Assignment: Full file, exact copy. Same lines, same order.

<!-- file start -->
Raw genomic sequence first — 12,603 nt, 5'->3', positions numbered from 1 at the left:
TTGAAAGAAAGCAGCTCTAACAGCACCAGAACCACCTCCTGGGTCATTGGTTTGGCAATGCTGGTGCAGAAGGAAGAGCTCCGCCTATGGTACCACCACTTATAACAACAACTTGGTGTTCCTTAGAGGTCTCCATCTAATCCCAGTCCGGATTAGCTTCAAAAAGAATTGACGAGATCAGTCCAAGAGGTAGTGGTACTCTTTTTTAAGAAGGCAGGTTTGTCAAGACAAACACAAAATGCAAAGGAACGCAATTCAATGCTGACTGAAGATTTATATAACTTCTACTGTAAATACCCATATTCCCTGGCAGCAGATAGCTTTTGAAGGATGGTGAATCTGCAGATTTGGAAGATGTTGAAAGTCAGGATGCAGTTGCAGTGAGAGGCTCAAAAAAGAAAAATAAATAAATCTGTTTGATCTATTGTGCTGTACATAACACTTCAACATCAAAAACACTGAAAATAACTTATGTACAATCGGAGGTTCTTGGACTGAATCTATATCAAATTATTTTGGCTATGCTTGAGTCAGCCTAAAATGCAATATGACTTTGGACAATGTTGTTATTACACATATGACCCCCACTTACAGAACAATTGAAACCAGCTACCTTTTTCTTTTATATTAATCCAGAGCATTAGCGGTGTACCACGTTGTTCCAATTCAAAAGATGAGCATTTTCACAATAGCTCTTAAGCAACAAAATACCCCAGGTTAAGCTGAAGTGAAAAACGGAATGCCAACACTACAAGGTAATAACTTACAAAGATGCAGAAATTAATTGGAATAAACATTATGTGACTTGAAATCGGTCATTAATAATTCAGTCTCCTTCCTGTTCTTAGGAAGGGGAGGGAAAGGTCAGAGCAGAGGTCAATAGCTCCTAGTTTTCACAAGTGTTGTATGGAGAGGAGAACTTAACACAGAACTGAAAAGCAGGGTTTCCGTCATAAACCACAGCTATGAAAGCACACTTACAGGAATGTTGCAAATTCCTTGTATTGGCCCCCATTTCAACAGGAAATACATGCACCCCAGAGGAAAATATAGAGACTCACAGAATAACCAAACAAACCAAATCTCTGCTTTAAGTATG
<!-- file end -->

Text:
Raw genomic sequence first — 12,603 nt, 5'->3', positions numbered from 1 at the left:
TTGAAAGAAAGCAGCTCTAACAGCACCAGAACCACCTCCTGGGTCATTGGTTTGGCAATGCTGGTGCAGAAGGAAGAGCTCCGCCTATGGTACCACCACTTATAACAACAACTTGGTGTTCCTTAGAGGTCTCCATCTAATCCCAGTCCGGATTAGCTTCAAAAAGAATTGACGAGATCAGTCCAAGAGGTAGTGGTACTCTTTTTTAAGAAGGCAGGTTTGTCAAGACAAACACAAAATGCAAAGGAACGCAATTCAATGCTGACTGAAGATTTATATAACTTCTACTGTAAATACCCATATTCCCTGGCAGCAGATAGCTTTTGAAGGATGGTGAATCTGCAGATTTGGAAGATGTTGAAAGTCAGGATGCAGTTGCAGTGAGAGGCTCAAAAAAGAAAAATAAATAAATCTGTTTGATCTATTGTGCTGTACATAACACTTCAACATCAAAAACACTGAAAATAACTTATGTACAATCGGAGGTTCTTGGACTGAATCTATATCAAATTATTTTGGCTATGCTTGAGTCAGCCTAAAATGCAATATGACTTTGGACAATGTTGTTATTACACATATGACCCCCACTTACAGAACAATTGAAACCAGCTACCTTTTTCTTTTATATTAATCCAGAGCATTAGCGGTGTACCACGTTGTTCCAATTCAAAAGATGAGCATTTTCACAATAGCTCTTAAGCAACAAAATACCCCAGGTTAAGCTGAAGTGAAAAACGGAATGCCAACACTACAAGGTAATAACTTACAAAGATGCAGAAATTAATTGGAATAAACATTATGTGACTTGAAATCGGTCATTAATAATTCAGTCTCCTTCCTGTTCTTAGGAAGGGGAGGGAAAGGTCAGAGCAGAGGTCAATAGCTCCTAGTTTTCACAAGTGTTGTATGGAGAGGAGAACTTAACACAGAACTGAAAAGCAGGGTTTCCGTCATAAACCACAGCTATGAAAGCACACTTACAGGAATGTTGCAAATTCCTTGTATTGGCCCCCATTTCAACAGGAAATACATGCACCCCAGAGGAAAATATAGAGACTCACAGAATAACCAAACAAACCAAATCTCTGCTTTAAGTATG